TRAPPIST-1, a small Jupiter of approximately 39 light-years from the Earth, has at least seven planets, three of them orbiting in a star-friendly zone, where temperatures can allow water to exist on the surface – a key development factor of life as it is currently understood.
New research shows that all the worlds TRAPPIST-1 were baked during the extremely frenetic early stage of their star's history, boiling the water that may have existed and leaving a dense atmosphere similar to Venus. But one of the worlds – TRAPPIST-1e – may have survived that fate to become a more world-like world.
While there are still unknown and assumptions in the research, "this is a whole series of planets that can give us insights into the evolution of the planets, especially around a star that is very different from ours, with a different light being downloaded," said Andrew Lynchowski, postdoctoral a student at the University of Washington and a major author of a paper in the Astrophysical Journal. "It's just a gold mine."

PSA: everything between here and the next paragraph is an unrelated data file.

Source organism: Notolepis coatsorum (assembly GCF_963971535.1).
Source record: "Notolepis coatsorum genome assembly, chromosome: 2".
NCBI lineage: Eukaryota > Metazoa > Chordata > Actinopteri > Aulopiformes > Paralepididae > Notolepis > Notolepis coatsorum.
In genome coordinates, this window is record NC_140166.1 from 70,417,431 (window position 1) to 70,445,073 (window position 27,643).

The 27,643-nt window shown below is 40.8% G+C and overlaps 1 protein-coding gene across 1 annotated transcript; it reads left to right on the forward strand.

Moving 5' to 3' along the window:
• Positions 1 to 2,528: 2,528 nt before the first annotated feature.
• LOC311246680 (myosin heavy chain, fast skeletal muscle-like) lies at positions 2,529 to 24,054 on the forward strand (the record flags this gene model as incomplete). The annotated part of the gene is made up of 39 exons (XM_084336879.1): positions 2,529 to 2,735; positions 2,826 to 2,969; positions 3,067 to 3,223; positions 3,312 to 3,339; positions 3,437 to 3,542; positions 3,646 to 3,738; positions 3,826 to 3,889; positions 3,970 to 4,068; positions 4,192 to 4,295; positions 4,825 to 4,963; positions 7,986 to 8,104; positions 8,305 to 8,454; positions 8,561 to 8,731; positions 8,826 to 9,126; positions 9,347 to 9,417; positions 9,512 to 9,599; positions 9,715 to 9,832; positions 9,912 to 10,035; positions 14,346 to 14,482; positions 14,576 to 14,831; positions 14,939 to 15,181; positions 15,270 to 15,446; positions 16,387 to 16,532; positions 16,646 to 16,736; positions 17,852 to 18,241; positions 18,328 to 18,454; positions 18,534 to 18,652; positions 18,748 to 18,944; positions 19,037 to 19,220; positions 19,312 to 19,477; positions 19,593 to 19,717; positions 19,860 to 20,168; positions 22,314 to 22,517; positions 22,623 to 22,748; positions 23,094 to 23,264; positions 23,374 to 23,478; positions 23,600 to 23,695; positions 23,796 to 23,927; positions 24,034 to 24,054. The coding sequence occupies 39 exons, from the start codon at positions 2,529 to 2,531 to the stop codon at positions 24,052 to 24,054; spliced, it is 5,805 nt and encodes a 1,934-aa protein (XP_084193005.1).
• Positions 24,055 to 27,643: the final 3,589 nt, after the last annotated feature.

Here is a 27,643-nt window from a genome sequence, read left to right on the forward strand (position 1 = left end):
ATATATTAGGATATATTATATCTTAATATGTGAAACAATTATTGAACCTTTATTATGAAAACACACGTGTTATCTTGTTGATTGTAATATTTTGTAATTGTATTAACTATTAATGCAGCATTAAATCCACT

The Lincovsky team combines terrestrial climate modeling with photo-chemistry to simulate the surroundings of TRAPPIST-1 worlds.
They concluded that TRAPPIST-1b, the nearest planet to the star, is probably too hot even to form clouds of sulfuric acid. Planets c and d are hot enough to resemble Venus, while external planets f, g, and h could either be Venus or frozen, depending on how much water was present early.
Only TRAPPIST-1e seems to have the potential to be a planet similar to the Earth today, but that's not a safe thing to do. It depends on how much water was originally present.
"If the planet TRAPPIST-1 does not lose all the water at this stage, today it could be a watery world fully covered with a global ocean," said Lynchowski. "In this case, there may be a climate similar to the Earth."
Co-author Jakob Lustig-Jager said the research "informed the scientific community about what we can expect to see the TRAPPIST-1 planets with the forthcoming James Web Space Telescope.